These days the tables have turned in Rueda. Verdejo has become a crowd pleaser and as a result big companies have arrived to add a white to their portfolio. They include Freixenet and Codorniu for instance. But they are also some flying winemakers producing excellent whites such as Telmo Rodriguez or Lurton.

The SAQ carries around 15 different Ruedas between $14 and $32. This is probably not even a drop of wine in the ocean of Rueda wine. More might be available in the private importation network. If you are lucky, you could taste a few in the Restaurant Tapeo and Meson.

From all the Ruedas available in the SAQ, Val de Vid ranks among the best ones. This is a small bodega that has been making artisanal wines since 1996. Their Verdejo that i tasted was their entry level wine. They make other bottlings from old vine Verdejos blended with Viura. They are Condesa Eylo, Eylo and Val de Vid Rueda. Val de Vid is represented in Quebec by LBV International.

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Val de Vid Rueda 2014. Price; $14.35. SAQ Code: 12260281

Impressive nose. Tangy with aromas of lime, passion fruit and green apple with a minerality stream. Medium body,very fresh and vivace.Excellent with seafood salads, oysters and other raw fish and seafood. 93\100. Cannot be better for the price value that it command in these shores.

Spanish presence at the Trialto Tasting

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Trialto, one of the leading agencies in the Canadian wine importing business, hosted on June 9th, their second annual tasting. I was in the company of other members of the Quebec wine press. The wine tasting was an intimate gathering and was followed by a fine selection of cured meats and fine cheeses. The Spanish wine presence was quite high, about 30% of the wines tasted. From 17 wines presented, five were from Spain. Most of the wines are available all year round in the Quebec market, with two exceptions that I will mention below.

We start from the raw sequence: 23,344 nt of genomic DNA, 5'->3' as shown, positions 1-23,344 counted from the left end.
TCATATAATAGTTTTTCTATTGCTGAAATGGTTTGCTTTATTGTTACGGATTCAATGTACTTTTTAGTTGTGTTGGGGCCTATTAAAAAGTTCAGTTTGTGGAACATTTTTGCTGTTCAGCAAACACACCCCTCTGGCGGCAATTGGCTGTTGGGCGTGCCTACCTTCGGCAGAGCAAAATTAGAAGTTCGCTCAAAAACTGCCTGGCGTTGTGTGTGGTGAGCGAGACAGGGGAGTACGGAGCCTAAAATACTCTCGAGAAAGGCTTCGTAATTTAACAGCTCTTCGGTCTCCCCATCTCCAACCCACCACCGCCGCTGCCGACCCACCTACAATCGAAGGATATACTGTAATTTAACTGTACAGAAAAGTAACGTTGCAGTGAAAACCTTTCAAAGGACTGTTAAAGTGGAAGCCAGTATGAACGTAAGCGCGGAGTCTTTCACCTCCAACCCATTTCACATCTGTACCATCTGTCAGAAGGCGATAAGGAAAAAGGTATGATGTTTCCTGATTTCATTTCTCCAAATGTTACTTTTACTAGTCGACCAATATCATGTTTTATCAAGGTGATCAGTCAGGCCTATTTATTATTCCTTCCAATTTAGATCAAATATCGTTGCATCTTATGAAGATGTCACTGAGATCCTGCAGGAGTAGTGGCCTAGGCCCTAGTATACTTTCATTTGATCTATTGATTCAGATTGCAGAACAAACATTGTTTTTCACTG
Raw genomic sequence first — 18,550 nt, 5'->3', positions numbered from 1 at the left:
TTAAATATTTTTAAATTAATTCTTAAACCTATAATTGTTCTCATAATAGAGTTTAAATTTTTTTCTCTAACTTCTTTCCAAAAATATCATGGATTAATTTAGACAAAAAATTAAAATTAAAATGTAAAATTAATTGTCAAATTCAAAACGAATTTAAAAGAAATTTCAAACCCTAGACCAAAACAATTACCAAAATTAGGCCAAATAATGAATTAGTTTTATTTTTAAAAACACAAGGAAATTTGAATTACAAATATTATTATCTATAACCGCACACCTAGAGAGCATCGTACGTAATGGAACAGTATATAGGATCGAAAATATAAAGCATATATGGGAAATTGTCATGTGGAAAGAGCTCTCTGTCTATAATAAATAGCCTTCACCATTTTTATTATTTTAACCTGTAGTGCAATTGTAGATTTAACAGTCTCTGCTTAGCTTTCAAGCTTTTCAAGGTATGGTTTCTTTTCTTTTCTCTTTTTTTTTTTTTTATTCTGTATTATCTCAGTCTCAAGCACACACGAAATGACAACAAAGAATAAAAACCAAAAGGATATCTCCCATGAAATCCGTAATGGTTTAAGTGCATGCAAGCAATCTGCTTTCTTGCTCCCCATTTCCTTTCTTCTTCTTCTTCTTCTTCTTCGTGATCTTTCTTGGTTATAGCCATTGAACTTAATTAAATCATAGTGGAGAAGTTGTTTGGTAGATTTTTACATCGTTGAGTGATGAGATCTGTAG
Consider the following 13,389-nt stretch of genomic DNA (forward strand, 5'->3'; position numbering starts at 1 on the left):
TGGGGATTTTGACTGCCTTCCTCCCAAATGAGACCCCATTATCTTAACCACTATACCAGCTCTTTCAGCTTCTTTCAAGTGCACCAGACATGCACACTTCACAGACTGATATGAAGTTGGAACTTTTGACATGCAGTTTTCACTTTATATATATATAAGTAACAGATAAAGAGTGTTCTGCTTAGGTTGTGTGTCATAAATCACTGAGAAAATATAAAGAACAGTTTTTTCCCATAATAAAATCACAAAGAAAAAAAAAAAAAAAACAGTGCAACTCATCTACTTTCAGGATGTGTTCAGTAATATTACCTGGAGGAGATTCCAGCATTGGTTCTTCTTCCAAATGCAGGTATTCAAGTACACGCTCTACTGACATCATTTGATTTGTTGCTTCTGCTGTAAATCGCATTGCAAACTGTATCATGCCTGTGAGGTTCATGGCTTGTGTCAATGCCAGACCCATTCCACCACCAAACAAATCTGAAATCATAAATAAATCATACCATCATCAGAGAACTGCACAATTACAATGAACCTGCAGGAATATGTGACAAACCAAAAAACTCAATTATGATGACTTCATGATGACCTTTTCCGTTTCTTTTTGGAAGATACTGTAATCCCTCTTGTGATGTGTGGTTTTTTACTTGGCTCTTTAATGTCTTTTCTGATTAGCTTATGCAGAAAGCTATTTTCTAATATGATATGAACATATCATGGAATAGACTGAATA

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Navarra-Garnacha, Bodega Artazu 2013. SAQ Code: 10902841. Price: $15.45

On the nose, aromas that bring to mind different layers of black fruit. In addition, black pepper with paprika nuances. In the mouth, full body, fruity in the mid palate. Dusty tannins with a medium lenght finish. 87\100

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Catalunya-Montsant Mas Collet, Celler de Capcanes. 2012. SAQ Code: 642538. Price: $17.55

On the nose, aromas of redcurrants with dark plums and roasted herbs. In the mouth, full body with confit red berries flavors . Great tannins expression. 90\100

Rioja-Izadi Reserva 2010. SAQ Code:  12604098 ( Lot Specialty to arrive in August )

On the nose, noble oak notes with distinctive nots of crayons. In addition, cofee with ripe dark fruits. In the mouth, full body with coconut and cocoa flavors. Brambly tannins. Difficult to approach nose because of its youth. 90\100

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Ribera del Duero-Pruno Finca Villacreces 2013. SAQ Code: 11881940. $22.45

On the nose, lots of red ripe red fruits with smoke and barnyards. Less oak than previous vintages. In the mouth, lovely flavors of leafy blackcurrants. Big but quite polished tannins. 92/100

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Castilla-leon. Rueda Basa. Telmo Rodriguez 2014. SAQ Code: 10264018. Price: $16.45

On the nose, lots of green and tropical fruit character. In the mouth, medium body. Fresh and a bit sparkling. Lovely citrusy fruit character. 89/100

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The tasting was more special, because during lunch, we were lucky to have the presence of Juan Palomar from Grupo Artevino. Mr. Palomar is the export area manager for Artevino in the North Aamerican market. This is a group of wine companies led by the Anton family. They include Izadi ( Rioja), Finca Villacreces ( D.O Ribera del Duero), Vetus ( D.O Toro and Rueda) and Orben ( Rioja).

I had a nice dialogue with Juan regarding the style of Izadi in Rioja and Villacreces in Ribera del Duero. Regarding Izadi, it is a very special since it marries the traditional style of Rioja with the modern one. I also was pleased with the latest vintage of Pruno. There was more fruit character and less oak.

You heard it first in spanishwineguide.com.

Hasta Luego